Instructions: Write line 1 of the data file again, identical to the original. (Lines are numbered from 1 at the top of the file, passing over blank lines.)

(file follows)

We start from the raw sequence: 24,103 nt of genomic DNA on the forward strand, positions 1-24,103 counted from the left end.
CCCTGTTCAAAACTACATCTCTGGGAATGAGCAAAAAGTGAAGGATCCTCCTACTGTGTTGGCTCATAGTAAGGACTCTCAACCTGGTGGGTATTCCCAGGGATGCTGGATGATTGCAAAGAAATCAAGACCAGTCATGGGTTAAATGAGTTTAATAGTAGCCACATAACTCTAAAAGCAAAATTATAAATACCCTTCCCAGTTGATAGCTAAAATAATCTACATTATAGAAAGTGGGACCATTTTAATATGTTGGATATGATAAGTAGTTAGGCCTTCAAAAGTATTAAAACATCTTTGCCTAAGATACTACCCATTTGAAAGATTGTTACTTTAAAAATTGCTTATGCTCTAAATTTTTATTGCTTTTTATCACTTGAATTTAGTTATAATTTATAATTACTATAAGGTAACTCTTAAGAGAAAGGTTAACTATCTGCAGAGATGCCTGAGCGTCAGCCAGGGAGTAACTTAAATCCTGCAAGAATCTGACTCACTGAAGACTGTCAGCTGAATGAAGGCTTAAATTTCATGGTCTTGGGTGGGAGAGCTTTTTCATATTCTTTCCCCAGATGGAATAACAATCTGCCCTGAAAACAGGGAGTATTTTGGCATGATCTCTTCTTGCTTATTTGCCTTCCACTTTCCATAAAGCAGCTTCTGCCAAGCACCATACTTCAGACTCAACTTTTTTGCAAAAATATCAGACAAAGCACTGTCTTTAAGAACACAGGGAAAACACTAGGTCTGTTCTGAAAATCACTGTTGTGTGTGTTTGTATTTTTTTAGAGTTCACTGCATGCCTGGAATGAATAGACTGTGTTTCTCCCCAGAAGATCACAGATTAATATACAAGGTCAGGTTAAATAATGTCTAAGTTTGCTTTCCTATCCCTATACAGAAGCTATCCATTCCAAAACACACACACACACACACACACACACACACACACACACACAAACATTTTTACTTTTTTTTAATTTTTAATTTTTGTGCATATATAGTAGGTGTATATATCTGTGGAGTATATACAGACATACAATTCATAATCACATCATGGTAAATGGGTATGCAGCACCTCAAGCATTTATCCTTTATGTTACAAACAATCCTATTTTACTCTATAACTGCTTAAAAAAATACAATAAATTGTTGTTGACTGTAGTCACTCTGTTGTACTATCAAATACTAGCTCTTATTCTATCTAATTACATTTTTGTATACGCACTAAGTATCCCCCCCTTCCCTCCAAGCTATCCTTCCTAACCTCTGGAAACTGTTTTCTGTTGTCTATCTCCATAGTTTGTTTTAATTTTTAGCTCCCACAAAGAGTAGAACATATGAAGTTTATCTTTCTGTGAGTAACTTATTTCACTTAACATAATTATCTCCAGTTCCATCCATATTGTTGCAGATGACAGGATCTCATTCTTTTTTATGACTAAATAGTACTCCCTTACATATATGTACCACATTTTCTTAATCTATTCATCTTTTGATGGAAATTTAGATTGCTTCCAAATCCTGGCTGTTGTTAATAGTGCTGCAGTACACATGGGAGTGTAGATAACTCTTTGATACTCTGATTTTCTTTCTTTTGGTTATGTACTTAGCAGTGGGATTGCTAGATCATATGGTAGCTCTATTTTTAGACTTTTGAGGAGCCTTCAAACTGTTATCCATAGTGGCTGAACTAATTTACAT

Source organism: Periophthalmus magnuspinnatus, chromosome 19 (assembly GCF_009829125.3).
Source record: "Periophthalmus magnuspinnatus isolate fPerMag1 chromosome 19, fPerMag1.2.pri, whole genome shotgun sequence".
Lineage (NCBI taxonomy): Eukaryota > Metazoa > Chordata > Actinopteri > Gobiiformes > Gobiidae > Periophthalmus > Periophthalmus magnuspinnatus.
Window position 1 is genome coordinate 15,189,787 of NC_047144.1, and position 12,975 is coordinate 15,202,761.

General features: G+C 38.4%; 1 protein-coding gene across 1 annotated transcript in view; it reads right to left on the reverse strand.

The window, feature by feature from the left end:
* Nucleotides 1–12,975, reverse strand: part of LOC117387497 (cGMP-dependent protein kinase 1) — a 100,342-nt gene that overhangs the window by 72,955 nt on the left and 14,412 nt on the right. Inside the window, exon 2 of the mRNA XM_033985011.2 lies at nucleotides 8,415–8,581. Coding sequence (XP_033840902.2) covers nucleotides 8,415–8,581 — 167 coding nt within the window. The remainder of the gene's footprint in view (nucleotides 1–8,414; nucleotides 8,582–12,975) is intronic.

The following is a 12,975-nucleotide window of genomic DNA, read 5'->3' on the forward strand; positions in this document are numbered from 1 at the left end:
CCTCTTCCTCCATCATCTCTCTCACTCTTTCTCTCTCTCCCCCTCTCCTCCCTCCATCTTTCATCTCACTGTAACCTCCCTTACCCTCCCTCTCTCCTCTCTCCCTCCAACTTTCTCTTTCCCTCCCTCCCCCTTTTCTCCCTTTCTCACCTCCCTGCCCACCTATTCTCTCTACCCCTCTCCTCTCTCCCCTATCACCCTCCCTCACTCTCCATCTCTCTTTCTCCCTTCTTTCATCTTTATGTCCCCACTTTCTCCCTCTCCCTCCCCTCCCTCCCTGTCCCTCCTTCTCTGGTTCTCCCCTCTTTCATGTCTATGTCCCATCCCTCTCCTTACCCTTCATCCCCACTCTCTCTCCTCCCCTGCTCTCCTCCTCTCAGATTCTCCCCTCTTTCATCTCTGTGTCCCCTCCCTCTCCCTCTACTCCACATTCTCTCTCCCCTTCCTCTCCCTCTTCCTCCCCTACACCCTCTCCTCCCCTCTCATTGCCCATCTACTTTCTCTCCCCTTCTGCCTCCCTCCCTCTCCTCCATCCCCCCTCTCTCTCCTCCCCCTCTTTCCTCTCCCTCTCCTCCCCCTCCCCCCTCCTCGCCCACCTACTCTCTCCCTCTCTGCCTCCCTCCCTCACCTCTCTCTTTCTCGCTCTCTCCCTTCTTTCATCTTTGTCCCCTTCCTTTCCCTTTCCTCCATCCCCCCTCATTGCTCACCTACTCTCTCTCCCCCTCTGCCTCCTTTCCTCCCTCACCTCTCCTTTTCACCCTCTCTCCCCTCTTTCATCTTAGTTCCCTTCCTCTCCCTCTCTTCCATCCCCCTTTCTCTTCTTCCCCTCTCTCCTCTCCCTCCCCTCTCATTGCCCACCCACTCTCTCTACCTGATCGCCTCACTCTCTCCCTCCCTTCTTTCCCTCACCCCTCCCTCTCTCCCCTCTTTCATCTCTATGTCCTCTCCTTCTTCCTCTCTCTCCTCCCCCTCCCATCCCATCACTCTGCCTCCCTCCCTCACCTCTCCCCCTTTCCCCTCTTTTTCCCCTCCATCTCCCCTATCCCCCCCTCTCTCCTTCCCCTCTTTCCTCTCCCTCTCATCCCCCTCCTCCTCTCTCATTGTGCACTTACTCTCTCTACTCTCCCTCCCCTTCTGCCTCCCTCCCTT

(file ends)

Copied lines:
We start from the raw sequence: 24,103 nt of genomic DNA on the forward strand, positions 1-24,103 counted from the left end.